Physical properties of the extracellular matrix (ECM) affect cell behaviors ranging from cell adhesion and migration to differentiation and gene expression, a process known as mechanotransduction. While most studies have focused on the impact of ECM stiffness, using linearly elastic materials such as polyacrylamide gels as cell culture substrates, biological tissues and ECMs are viscoelastic, which means they exhibit time-dependent mechanical responses and dissipate mechanical energy. Recent studies have revealed ECM viscoelasticity, independent of stiffness, as a critical physical parameter regulating cellular processes. These studies have used biomaterials with tunable viscoelasticity as cell-culture substrates, with alginate hydrogels being one of the most commonly used systems. Here, we detail the protocols for three approaches to modulating viscoelasticity in alginate hydrogels for 2D and 3D cell culture studies, as well as the testing of their mechanical properties. Viscoelasticity in alginate hydrogels can be tuned by varying the molecular weight of the alginate polymer, changing the type of crosslinker-ionic versus covalent-or by grafting short poly(ethylene-glycol) (PEG) chains to the alginate polymer. As these approaches are based on commercially available products and simple chemistries, these protocols should be accessible for scientists in the cell biology and bioengineering communities. © 2021 Wiley Periodicals LLC. Basic Protocol 1: Tuning viscoelasticity by varying alginate molecular weight Basic Protocol 2: Tuning viscoelasticity with ionic versus covalent crosslinking Basic Protocol 3: Tuning viscoelasticity by adding PEG spacers to alginate chains Support Protocol 1: Testing mechanical properties of alginate hydrogels Support Protocol 2: Conjugating cell-adhesion peptide RGD to alginate.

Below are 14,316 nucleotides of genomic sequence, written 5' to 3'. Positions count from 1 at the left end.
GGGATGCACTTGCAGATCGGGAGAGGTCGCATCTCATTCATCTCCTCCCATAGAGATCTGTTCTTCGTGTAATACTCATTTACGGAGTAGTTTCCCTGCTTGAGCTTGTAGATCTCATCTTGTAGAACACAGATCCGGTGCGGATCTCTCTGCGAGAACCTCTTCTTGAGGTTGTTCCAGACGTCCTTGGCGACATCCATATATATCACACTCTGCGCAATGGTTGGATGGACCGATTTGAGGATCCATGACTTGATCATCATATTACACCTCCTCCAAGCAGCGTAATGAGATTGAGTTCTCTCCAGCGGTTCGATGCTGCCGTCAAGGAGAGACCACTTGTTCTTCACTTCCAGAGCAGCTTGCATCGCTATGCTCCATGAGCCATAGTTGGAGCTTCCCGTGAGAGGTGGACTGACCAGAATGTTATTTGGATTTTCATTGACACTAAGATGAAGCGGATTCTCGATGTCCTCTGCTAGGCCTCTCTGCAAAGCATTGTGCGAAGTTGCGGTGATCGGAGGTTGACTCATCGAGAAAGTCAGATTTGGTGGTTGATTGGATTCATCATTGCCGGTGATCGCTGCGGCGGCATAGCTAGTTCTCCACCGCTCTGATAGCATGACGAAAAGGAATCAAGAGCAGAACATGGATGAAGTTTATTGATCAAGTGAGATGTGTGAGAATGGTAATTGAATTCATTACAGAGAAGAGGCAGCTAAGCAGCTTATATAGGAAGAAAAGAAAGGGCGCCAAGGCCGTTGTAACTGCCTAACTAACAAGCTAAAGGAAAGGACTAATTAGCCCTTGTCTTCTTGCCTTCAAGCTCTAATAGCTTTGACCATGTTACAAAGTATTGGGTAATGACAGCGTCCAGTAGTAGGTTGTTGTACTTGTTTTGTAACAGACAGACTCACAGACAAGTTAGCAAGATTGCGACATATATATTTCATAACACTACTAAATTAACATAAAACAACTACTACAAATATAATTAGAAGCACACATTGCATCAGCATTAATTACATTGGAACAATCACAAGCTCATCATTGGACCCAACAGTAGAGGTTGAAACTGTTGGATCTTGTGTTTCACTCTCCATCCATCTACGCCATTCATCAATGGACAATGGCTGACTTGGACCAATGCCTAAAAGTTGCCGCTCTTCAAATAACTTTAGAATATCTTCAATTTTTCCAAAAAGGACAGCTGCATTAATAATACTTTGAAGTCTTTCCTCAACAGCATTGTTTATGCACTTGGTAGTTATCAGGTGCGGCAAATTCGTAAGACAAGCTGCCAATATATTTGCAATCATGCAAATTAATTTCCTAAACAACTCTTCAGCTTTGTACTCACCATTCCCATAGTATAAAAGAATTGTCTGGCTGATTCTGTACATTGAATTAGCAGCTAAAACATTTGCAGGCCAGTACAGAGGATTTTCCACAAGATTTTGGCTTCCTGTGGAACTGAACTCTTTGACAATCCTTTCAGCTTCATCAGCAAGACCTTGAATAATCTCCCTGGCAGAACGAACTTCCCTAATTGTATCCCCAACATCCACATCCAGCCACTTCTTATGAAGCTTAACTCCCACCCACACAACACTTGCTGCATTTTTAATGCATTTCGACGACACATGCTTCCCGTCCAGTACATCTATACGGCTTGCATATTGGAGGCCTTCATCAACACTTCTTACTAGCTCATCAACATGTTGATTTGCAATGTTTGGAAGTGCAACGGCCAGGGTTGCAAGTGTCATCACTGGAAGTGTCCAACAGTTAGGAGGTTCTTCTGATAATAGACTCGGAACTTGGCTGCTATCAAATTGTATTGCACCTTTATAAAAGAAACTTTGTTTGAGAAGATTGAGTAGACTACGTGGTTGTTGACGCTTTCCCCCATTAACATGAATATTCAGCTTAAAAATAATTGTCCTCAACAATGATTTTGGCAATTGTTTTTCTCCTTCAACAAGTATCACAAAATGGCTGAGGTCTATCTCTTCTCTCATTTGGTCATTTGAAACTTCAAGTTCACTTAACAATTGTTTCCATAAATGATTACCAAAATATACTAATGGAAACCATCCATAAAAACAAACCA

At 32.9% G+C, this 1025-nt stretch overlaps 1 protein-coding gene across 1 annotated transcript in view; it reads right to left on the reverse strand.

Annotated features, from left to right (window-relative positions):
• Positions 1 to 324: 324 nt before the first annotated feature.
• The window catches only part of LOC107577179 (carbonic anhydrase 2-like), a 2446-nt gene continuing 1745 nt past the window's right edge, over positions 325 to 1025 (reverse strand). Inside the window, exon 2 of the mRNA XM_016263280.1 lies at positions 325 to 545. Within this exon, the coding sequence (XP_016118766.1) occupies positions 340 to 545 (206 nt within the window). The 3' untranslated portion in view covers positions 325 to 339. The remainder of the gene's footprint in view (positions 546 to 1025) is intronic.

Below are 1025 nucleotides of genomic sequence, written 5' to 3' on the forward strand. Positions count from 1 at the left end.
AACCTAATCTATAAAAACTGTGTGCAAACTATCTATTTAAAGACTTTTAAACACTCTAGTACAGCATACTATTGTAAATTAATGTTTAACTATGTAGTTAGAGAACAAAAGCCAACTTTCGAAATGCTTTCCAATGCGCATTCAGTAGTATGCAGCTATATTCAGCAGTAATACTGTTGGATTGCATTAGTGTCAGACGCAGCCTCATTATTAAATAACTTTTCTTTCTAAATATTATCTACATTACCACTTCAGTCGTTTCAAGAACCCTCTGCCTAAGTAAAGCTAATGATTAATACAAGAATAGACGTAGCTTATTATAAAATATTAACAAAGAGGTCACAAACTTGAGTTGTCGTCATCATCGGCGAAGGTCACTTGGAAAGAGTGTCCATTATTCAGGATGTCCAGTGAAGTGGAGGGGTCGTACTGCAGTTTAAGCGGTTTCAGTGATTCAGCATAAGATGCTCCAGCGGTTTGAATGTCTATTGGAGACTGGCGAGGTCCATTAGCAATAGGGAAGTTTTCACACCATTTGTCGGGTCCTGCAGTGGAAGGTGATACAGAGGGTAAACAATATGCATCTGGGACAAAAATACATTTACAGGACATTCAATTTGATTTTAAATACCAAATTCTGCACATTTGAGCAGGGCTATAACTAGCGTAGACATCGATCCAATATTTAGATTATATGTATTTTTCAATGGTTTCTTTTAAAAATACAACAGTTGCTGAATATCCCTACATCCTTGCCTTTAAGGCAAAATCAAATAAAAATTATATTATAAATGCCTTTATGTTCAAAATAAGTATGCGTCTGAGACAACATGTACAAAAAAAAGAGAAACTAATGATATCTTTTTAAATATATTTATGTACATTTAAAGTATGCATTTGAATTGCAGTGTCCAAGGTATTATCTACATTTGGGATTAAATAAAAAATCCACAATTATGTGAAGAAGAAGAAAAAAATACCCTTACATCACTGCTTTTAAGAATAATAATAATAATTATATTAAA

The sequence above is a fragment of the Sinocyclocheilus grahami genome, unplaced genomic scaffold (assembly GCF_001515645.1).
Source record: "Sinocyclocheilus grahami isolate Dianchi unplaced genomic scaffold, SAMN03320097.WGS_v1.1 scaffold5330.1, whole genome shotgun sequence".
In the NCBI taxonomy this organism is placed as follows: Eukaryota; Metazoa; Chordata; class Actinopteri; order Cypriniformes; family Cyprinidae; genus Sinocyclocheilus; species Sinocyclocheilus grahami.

View details for DOI 10.1002/cpz1.124
View details for PubMedID 34000104
Magnetic probe-based microrheology reveals local softening and stiffening of 3D collagen matrices by fibroblasts.
2021; 23 (2): 27